Waterhen: 4,448 cfs
Whitemud: 741 cfs
Fairford: 5,013 cfs
 
Lake update
Time: 8:30 AM April 17, 2016
Steep Rock: 811.78 ft
Westbourne: 812.04 ft
Mean level: 811.91 ft
Lake St. Martin: 800.43 ft

Lake Manitoba update: April 10, 2016

It has been a week of little change. Inflow to Lake Manitoba from the Whitemud River remained low 247 at cfs. The gauge on the Waterhen appears to be malfunctioning right now, giving very odd readings. Outflow at Fairford rose slightly to 4,871 cfs. Flow on the Assiniboine has fallen to 3,265 cfs at Holland and 2,295 cfs at Headingly. The level of Lake Manitoba rose to 811.75 feet, up 0.03 feet from last week. The level of Lake St. Martin continues to drop and is now sitting at 800.25 feet.

River update
Time: 9:30 AM April 10, 2016
Portage Diversion: closed
Assiniboine at Holland: 3,265 cfs
Assiniboine at Headingly: 2,295 cfs
Waterhen: no data
Whitemud: 247 cfs
Fairford: 4,871 cfs
 
Lake update
Time: 9:30 AM April 10, 2016
Steep Rock: 811.73 ft
Westbourne: 811.76 ft
Mean level: 811.75 ft
Lake St. Martin: 800.25 ft

Letter Sent to Party Leaders for their Position on Four Issues

ALMS has sent the following letter to the leaders of the Conservative, Liberal and New Democratic Parties for their position  on four key issues facing Lake Manitoba Stakeholders. Below is a copy of the letter sent:

Dear (Leader),

Greetings on behalf of the Association of Lake Manitoba Stakeholders(ALMS). As the election approaches, our group is asking each Party the following questions, and will post the answers received on our website, viewed by over 38,000 people, to share with our membership as well as the general public.

1) Direct Management of Lake Manitoba – With an estimated $1.5 Billion spent on the flood of 2011, and little done to stop a reoccurrence, all Manitobans are impacted by the continued issue of Lake Manitoba’s precarious state. There have been many plans and discussion, and yet as we face 2016, five years later, no solution is in place. What action will you take, if elected, and on what timelines?

2) Interprovincial Water Management – The majority of flood water impacting Manitoba, and Lake Manitoba in particular, flows from Saskatchewan and Alberta. Currently water management is a provincial matter, resulting in a tendency towards a self-centered view of water issues, and a lack of a global view. Poor water management in other provinces impacts Manitobans directly – economically, as well as impacting our provincial budgets, rural municipalities, and diverting critical resources from other provincial needs. Indirectly it destroys families, communities and our rural economy. What action will your party take to improving the management of water and flooding between provinces and on what timelines?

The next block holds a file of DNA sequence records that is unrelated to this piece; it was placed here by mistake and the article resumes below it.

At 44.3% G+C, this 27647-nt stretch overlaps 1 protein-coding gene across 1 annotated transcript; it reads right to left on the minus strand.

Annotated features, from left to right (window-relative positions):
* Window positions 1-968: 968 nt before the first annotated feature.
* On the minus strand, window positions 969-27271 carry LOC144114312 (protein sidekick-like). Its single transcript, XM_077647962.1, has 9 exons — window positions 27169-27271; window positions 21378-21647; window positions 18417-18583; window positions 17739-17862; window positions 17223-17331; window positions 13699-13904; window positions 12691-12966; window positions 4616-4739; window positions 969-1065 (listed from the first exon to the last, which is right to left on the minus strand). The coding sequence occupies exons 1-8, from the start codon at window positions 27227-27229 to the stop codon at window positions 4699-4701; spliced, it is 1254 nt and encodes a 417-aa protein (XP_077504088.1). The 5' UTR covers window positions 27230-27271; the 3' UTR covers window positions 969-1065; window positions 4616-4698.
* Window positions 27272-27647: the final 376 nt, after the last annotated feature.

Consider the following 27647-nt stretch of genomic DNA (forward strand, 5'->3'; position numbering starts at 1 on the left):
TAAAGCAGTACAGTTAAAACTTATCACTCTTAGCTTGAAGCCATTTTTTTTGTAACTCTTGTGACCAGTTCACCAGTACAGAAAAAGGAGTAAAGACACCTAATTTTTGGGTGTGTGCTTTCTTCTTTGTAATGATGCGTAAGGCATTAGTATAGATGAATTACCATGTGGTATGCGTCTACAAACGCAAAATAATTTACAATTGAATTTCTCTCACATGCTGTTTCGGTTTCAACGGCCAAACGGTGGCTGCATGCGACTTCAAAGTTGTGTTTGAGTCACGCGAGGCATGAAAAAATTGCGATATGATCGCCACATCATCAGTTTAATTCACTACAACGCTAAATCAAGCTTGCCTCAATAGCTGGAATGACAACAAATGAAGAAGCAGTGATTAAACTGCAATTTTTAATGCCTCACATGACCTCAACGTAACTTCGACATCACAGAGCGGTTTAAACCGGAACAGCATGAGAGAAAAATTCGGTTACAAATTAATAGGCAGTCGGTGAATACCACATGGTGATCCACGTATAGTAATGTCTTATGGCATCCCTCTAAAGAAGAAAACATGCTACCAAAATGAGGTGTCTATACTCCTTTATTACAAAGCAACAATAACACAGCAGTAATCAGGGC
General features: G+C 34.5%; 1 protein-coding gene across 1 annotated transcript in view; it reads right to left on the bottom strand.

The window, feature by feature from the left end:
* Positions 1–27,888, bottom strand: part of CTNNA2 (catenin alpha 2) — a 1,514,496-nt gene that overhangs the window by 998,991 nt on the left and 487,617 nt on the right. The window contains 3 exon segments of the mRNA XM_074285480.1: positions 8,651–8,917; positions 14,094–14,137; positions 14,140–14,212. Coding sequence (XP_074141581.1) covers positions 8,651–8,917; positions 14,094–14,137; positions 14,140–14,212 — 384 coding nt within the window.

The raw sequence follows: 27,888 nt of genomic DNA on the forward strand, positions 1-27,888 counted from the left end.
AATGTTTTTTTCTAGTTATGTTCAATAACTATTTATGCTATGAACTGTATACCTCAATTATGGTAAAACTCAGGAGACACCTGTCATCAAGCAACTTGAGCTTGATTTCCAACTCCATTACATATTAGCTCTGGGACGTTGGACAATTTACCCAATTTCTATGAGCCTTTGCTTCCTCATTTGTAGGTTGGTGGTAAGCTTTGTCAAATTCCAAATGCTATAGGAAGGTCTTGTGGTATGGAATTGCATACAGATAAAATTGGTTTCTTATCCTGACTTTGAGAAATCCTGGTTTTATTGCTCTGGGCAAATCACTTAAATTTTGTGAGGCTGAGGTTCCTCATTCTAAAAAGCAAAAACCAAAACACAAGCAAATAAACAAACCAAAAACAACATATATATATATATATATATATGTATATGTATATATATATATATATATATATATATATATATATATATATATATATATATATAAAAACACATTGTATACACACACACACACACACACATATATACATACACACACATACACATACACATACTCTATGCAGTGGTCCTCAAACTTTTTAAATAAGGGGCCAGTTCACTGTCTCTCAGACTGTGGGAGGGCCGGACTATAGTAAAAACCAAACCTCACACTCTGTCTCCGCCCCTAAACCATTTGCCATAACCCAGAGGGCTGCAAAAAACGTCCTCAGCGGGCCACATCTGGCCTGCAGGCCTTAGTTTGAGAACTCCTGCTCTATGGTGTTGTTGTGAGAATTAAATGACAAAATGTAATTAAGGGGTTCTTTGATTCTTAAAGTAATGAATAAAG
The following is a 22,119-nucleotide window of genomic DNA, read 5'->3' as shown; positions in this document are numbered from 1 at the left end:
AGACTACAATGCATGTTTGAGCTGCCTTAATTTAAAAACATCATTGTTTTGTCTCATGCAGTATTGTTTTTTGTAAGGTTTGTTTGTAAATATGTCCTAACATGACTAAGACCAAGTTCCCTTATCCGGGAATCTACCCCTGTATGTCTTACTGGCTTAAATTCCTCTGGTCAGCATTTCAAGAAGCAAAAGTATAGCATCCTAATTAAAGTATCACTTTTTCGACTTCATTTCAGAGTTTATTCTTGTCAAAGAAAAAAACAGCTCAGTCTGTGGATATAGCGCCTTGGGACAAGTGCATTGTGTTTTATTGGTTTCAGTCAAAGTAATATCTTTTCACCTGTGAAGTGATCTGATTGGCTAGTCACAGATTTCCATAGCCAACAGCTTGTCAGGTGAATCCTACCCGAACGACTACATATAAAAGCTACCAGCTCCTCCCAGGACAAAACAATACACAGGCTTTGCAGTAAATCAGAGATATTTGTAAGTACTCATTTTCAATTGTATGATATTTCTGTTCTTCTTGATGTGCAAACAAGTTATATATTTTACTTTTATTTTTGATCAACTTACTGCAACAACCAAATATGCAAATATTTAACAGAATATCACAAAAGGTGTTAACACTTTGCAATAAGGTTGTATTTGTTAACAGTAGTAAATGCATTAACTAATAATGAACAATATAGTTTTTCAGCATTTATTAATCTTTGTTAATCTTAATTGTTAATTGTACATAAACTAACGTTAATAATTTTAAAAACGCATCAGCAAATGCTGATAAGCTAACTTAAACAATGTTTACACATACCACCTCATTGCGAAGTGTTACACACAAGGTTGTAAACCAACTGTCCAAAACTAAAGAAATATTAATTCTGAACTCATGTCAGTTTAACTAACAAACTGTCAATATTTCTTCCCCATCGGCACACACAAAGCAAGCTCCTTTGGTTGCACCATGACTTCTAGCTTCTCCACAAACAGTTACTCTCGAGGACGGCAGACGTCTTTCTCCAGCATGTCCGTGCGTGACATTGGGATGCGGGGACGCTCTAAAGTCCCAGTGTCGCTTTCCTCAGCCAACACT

3) Restoration of the Damage from 2011 and 2014 – The current damage to Lake Manitoba from the floods of 2011 and 2014 have destroyed local economies, tourism, shorelines, wetland, personal property, commercial property, and farmland. What action would your party take to address these outstanding and unresolved problems and on what timelines?

4) Lower Assiniboine Management – Development has been allowed to continue along the flood prone lower Assiniboine. This has resulted in unsuspecting land purchasers being placed at risk, and further complicating the management of Assiniboine water levels. What action will your party take to address this issue and on what timelines?

If possible, could you let us know your answers by Sunday, April 10th, so that we may share your information to help our members decide their support.

Thank you for your time and consideration.

Regards,

Scott Greenlay
Vice-President
Association of Lake Manitoba Stakeholders

cc: ALMS Executive, ALMS Website